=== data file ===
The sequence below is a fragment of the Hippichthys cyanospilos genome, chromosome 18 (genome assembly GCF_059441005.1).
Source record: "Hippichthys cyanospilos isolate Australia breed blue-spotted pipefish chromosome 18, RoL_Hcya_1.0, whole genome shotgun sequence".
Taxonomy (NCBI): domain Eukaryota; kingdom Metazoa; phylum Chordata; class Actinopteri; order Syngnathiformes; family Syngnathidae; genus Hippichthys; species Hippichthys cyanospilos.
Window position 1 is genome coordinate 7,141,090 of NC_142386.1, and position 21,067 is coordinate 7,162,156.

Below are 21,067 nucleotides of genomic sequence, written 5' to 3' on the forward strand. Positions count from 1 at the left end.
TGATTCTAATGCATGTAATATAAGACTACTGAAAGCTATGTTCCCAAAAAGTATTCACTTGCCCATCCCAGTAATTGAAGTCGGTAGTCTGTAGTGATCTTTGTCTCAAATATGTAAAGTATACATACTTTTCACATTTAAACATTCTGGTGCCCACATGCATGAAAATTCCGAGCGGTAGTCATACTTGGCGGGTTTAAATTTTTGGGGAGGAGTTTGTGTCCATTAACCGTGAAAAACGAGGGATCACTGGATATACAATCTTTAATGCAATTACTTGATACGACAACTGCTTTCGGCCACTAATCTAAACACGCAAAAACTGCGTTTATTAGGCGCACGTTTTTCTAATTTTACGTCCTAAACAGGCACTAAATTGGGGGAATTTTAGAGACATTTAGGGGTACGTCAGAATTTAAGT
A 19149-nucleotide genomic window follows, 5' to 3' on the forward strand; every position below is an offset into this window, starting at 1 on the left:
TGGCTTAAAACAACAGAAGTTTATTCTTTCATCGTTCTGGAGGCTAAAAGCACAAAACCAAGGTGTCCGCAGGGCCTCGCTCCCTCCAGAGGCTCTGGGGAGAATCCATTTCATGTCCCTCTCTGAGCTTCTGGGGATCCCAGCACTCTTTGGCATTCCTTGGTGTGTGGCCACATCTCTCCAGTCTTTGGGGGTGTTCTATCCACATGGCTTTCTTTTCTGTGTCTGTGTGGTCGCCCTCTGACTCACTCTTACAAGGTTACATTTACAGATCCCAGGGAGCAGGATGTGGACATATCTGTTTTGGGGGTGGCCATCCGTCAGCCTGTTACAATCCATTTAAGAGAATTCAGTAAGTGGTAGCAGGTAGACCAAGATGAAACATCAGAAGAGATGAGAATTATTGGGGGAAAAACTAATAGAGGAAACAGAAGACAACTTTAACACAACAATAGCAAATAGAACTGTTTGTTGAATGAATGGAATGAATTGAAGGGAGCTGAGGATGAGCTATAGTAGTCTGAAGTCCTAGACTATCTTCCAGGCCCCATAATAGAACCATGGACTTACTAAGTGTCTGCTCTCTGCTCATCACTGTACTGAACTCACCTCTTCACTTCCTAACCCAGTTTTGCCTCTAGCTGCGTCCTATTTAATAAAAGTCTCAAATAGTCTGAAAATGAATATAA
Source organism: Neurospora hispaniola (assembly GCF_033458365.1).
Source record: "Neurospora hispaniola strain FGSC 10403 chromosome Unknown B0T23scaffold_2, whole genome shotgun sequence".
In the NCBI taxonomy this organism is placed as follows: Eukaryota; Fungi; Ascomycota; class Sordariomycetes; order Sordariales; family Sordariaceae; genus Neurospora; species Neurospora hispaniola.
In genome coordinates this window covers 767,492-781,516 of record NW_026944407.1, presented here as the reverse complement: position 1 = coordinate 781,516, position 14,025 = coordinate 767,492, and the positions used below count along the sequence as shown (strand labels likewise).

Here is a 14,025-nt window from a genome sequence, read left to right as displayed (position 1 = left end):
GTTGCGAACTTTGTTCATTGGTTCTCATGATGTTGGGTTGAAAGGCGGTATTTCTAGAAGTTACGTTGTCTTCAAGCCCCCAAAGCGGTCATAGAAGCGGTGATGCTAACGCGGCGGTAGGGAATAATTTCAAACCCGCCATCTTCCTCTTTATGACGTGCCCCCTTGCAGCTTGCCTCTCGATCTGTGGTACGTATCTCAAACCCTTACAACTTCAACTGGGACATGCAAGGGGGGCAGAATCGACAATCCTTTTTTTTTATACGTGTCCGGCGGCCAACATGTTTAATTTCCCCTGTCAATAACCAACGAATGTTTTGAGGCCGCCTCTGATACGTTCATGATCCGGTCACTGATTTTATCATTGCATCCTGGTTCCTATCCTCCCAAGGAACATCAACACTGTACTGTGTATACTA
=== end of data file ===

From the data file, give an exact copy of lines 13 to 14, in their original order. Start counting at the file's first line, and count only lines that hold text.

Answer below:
Here is a 14,025-nt window from a genome sequence, read left to right as displayed (position 1 = left end):
GTTGCGAACTTTGTTCATTGGTTCTCATGATGTTGGGTTGAAAGGCGGTATTTCTAGAAGTTACGTTGTCTTCAAGCCCCCAAAGCGGTCATAGAAGCGGTGATGCTAACGCGGCGGTAGGGAATAATTTCAAACCCGCCATCTTCCTCTTTATGACGTGCCCCCTTGCAGCTTGCCTCTCGATCTGTGGTACGTATCTCAAACCCTTACAACTTCAACTGGGACATGCAAGGGGGGCAGAATCGACAATCCTTTTTTTTTATACGTGTCCGGCGGCCAACATGTTTAATTTCCCCTGTCAATAACCAACGAATGTTTTGAGGCCGCCTCTGATACGTTCATGATCCGGTCACTGATTTTATCATTGCATCCTGGTTCCTATCCTCCCAAGGAACATCAACACTGTACTGTGTATACTA